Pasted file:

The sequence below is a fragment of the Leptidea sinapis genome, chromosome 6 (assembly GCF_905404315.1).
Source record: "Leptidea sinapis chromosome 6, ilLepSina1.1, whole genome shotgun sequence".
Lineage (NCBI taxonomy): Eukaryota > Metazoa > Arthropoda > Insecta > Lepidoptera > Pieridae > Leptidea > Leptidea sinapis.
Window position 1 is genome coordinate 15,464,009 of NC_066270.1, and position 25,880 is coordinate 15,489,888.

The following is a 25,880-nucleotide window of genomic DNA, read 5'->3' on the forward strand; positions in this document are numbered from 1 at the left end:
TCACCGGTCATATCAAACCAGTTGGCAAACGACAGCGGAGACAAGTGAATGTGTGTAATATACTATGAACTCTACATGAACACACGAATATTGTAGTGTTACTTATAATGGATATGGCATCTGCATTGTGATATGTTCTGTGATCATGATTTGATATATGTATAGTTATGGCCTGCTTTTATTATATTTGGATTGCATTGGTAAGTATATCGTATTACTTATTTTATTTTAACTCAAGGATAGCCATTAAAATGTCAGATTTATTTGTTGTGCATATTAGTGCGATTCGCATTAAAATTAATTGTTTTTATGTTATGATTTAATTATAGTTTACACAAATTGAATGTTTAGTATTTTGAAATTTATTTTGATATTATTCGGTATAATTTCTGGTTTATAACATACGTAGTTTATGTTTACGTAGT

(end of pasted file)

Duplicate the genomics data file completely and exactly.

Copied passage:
The sequence below is a fragment of the Leptidea sinapis genome, chromosome 6 (assembly GCF_905404315.1).
Source record: "Leptidea sinapis chromosome 6, ilLepSina1.1, whole genome shotgun sequence".
Lineage (NCBI taxonomy): Eukaryota > Metazoa > Arthropoda > Insecta > Lepidoptera > Pieridae > Leptidea > Leptidea sinapis.
Window position 1 is genome coordinate 15,464,009 of NC_066270.1, and position 25,880 is coordinate 15,489,888.

The following is a 25,880-nucleotide window of genomic DNA, read 5'->3' on the forward strand; positions in this document are numbered from 1 at the left end:
TCACCGGTCATATCAAACCAGTTGGCAAACGACAGCGGAGACAAGTGAATGTGTGTAATATACTATGAACTCTACATGAACACACGAATATTGTAGTGTTACTTATAATGGATATGGCATCTGCATTGTGATATGTTCTGTGATCATGATTTGATATATGTATAGTTATGGCCTGCTTTTATTATATTTGGATTGCATTGGTAAGTATATCGTATTACTTATTTTATTTTAACTCAAGGATAGCCATTAAAATGTCAGATTTATTTGTTGTGCATATTAGTGCGATTCGCATTAAAATTAATTGTTTTTATGTTATGATTTAATTATAGTTTACACAAATTGAATGTTTAGTATTTTGAAATTTATTTTGATATTATTCGGTATAATTTCTGGTTTATAACATACGTAGTTTATGTTTACGTAGT